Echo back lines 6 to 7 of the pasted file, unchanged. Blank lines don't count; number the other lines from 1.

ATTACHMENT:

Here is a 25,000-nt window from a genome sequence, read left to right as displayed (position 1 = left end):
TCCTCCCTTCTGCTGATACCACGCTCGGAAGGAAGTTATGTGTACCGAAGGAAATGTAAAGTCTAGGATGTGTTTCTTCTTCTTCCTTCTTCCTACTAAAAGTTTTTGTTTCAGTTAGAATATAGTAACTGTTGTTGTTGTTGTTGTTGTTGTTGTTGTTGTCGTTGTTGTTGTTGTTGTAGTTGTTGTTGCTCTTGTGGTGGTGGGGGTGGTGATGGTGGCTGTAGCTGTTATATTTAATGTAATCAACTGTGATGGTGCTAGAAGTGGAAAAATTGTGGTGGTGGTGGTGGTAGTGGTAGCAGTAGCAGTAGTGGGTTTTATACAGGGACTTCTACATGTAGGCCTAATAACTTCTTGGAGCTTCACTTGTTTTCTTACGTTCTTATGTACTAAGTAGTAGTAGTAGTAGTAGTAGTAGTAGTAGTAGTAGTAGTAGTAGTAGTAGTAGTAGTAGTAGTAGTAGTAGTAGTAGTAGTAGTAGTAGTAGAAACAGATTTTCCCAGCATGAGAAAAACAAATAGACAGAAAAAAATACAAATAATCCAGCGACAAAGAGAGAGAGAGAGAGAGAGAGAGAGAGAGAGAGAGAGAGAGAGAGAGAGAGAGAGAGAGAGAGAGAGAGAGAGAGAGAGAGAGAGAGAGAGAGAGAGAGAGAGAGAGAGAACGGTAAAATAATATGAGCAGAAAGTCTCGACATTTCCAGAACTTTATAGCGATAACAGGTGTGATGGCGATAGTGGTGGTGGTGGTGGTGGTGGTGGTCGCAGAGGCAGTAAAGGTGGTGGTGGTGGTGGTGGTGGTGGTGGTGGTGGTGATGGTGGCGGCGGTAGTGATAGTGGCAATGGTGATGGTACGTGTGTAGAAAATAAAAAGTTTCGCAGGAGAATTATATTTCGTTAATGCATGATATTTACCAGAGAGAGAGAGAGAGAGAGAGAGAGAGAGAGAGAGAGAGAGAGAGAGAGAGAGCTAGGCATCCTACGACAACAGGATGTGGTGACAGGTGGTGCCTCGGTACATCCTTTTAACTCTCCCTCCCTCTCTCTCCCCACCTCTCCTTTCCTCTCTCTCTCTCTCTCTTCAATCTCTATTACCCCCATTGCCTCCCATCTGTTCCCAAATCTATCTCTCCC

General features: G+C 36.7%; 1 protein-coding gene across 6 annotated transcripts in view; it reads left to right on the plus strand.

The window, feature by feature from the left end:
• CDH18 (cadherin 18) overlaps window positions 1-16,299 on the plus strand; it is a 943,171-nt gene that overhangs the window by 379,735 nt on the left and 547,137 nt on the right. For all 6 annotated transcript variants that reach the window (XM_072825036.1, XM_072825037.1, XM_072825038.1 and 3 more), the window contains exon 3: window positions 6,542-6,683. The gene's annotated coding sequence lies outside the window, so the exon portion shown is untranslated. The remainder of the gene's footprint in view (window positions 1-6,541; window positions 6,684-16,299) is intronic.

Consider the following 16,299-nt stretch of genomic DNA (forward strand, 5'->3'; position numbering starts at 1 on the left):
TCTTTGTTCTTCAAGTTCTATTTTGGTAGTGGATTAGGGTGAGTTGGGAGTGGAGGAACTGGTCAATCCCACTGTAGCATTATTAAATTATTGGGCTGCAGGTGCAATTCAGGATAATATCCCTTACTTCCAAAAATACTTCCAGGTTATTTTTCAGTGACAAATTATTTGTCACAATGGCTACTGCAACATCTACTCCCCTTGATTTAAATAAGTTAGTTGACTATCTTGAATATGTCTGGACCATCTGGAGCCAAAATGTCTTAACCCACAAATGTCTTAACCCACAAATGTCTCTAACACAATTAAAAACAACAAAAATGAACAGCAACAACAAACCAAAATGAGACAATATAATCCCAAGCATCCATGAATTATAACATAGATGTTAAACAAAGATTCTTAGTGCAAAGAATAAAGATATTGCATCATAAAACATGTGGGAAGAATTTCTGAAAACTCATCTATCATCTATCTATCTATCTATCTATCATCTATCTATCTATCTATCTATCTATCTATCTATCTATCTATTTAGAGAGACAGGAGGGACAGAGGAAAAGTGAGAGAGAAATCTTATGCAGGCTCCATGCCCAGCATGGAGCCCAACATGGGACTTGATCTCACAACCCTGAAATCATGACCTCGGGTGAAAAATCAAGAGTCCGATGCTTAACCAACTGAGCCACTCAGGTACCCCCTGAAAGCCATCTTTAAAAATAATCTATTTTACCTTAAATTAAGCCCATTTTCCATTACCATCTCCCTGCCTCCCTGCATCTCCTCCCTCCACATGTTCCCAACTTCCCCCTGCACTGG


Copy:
Consider the following 16,299-nt stretch of genomic DNA (forward strand, 5'->3'; position numbering starts at 1 on the left):
TCTTTGTTCTTCAAGTTCTATTTTGGTAGTGGATTAGGGTGAGTTGGGAGTGGAGGAACTGGTCAATCCCACTGTAGCATTATTAAATTATTGGGCTGCAGGTGCAATTCAGGATAATATCCCTTACTTCCAAAAATACTTCCAGGTTATTTTTCAGTGACAAATTATTTGTCACAATGGCTACTGCAACATCTACTCCCCTTGATTTAAATAAGTTAGTTGACTATCTTGAATATGTCTGGACCATCTGGAGCCAAAATGTCTTAACCCACAAATGTCTTAACCCACAAATGTCTCTAACACAATTAAAAACAACAAAAATGAACAGCAACAACAAACCAAAATGAGACAATATAATCCCAAGCATCCATGAATTATAACATAGATGTTAAACAAAGATTCTTAGTGCAAAGAATAAAGATATTGCATCATAAAACATGTGGGAAGAATTTCTGAAAACTCATCTATCATCTATCTATCTATCTATCTATCATCTATCTATCTATCTATCTATCTATCTATCTATCTATCTATTTAGAGAGACAGGAGGGACAGAGGAAAAGTGAGAGAGAAATCTTATGCAGGCTCCATGCCCAGCATGGAGCCCAACATGGGACTTGATCTCACAACCCTGAAATCATGACCTCGGGTGAAAAATCAAGAGTCCGATGCTTAACCAACTGAGCCACTCAGGTACCCCCTGAAAGCCATCTTTAAAAATAATCTATTTTACCTTAAATTAAGCCCATTTTCCATTACCATCTCCCTGCCTCCCTGCATCTCCTCCCTCCACATGTTCCCAACTTCCCCCTGCACTGG